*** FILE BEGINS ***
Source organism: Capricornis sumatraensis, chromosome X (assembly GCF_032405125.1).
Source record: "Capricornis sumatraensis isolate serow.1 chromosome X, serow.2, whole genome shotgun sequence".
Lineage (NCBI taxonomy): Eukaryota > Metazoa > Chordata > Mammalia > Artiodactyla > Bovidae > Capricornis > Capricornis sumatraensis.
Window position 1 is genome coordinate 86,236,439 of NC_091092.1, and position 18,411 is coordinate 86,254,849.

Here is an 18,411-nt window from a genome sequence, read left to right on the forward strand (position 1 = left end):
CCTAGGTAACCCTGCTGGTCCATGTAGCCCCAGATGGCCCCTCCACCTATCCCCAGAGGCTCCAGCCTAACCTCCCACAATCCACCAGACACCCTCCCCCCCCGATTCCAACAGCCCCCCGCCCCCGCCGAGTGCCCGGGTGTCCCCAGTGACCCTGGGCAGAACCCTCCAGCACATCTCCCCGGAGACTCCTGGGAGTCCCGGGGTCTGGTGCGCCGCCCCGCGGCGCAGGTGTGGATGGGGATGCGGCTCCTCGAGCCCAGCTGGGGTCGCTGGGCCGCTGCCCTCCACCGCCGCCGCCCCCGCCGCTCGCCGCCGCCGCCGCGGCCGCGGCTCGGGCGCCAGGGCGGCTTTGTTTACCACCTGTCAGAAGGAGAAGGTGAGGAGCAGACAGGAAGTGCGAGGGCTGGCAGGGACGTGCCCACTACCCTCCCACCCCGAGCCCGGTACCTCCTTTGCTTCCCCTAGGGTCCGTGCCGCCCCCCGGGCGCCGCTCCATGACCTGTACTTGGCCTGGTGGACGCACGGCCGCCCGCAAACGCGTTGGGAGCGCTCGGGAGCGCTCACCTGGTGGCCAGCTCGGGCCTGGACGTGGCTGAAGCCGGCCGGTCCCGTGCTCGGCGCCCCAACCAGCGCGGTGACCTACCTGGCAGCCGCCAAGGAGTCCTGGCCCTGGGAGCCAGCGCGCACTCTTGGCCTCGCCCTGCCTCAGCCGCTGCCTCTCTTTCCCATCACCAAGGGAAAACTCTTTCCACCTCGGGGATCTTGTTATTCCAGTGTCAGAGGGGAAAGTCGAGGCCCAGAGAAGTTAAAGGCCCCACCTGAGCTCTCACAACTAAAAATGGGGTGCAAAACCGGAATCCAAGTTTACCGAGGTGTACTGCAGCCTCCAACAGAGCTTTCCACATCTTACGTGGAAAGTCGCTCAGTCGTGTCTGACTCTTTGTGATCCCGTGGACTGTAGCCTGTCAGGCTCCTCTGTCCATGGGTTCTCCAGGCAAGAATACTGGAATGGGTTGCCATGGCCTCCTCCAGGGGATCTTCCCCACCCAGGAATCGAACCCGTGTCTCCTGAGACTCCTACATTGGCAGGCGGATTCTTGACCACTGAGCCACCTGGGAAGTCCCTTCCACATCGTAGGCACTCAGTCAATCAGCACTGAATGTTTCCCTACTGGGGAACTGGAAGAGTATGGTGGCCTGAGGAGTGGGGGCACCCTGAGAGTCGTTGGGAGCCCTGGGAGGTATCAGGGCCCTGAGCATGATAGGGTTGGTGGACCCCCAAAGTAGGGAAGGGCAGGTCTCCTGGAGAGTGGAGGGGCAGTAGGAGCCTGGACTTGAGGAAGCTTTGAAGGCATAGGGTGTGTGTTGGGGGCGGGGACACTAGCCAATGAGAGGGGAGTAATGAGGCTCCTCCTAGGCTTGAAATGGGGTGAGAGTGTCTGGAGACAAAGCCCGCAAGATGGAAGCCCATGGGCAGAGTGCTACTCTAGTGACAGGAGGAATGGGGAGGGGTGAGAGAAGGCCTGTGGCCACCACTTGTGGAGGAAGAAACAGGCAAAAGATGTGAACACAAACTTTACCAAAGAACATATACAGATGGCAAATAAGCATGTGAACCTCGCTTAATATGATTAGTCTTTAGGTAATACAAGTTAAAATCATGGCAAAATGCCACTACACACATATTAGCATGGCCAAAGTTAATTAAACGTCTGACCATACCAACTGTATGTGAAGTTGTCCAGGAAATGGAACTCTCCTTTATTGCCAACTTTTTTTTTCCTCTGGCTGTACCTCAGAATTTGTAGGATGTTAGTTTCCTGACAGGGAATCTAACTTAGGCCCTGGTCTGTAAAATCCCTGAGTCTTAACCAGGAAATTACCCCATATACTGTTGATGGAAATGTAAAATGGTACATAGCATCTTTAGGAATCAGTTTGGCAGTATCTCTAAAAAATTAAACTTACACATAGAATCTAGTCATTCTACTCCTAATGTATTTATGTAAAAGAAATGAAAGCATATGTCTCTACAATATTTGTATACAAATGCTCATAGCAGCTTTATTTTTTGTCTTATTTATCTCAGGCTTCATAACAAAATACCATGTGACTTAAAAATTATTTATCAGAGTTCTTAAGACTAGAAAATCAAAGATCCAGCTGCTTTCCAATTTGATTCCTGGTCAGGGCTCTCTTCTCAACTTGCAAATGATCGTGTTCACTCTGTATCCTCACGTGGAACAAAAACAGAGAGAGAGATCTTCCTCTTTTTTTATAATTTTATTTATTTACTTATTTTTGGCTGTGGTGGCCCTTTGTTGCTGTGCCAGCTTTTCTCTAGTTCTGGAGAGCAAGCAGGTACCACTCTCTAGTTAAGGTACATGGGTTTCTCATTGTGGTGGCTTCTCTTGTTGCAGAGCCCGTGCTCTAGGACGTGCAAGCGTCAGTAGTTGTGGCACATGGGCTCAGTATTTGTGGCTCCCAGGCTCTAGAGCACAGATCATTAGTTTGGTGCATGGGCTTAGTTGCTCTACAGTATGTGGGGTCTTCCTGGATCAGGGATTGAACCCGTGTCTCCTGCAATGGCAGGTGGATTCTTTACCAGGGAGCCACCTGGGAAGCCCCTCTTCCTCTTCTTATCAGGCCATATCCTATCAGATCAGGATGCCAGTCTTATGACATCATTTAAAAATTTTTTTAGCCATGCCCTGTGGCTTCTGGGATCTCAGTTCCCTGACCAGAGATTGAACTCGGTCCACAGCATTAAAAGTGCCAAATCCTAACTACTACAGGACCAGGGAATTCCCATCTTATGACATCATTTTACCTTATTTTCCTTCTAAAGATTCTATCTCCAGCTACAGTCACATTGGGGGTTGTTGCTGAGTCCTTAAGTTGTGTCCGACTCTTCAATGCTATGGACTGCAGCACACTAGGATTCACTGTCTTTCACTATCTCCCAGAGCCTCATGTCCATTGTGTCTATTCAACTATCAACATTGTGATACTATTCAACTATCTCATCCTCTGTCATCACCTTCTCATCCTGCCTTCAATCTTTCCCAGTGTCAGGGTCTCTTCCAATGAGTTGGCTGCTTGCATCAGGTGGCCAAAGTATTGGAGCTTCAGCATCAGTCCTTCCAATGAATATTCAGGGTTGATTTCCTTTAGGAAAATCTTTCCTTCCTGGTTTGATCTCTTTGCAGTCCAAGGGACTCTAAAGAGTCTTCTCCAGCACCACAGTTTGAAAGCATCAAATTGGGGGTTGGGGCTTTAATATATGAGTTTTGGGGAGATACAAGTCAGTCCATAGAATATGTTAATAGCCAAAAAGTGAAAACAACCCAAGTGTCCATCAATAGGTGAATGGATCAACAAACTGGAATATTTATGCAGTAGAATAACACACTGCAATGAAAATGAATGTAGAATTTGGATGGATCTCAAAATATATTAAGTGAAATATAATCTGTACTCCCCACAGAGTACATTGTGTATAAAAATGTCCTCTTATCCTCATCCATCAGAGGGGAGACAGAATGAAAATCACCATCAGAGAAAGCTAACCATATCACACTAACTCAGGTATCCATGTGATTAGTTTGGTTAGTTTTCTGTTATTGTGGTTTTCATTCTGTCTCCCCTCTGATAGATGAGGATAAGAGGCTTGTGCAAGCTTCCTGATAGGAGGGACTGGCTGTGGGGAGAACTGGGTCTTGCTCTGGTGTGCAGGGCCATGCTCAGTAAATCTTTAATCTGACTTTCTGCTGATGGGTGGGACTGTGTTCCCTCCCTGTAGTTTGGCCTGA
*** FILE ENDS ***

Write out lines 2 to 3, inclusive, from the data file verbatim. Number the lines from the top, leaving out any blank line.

Source record: "Capricornis sumatraensis isolate serow.1 chromosome X, serow.2, whole genome shotgun sequence".
Lineage (NCBI taxonomy): Eukaryota > Metazoa > Chordata > Mammalia > Artiodactyla > Bovidae > Capricornis > Capricornis sumatraensis.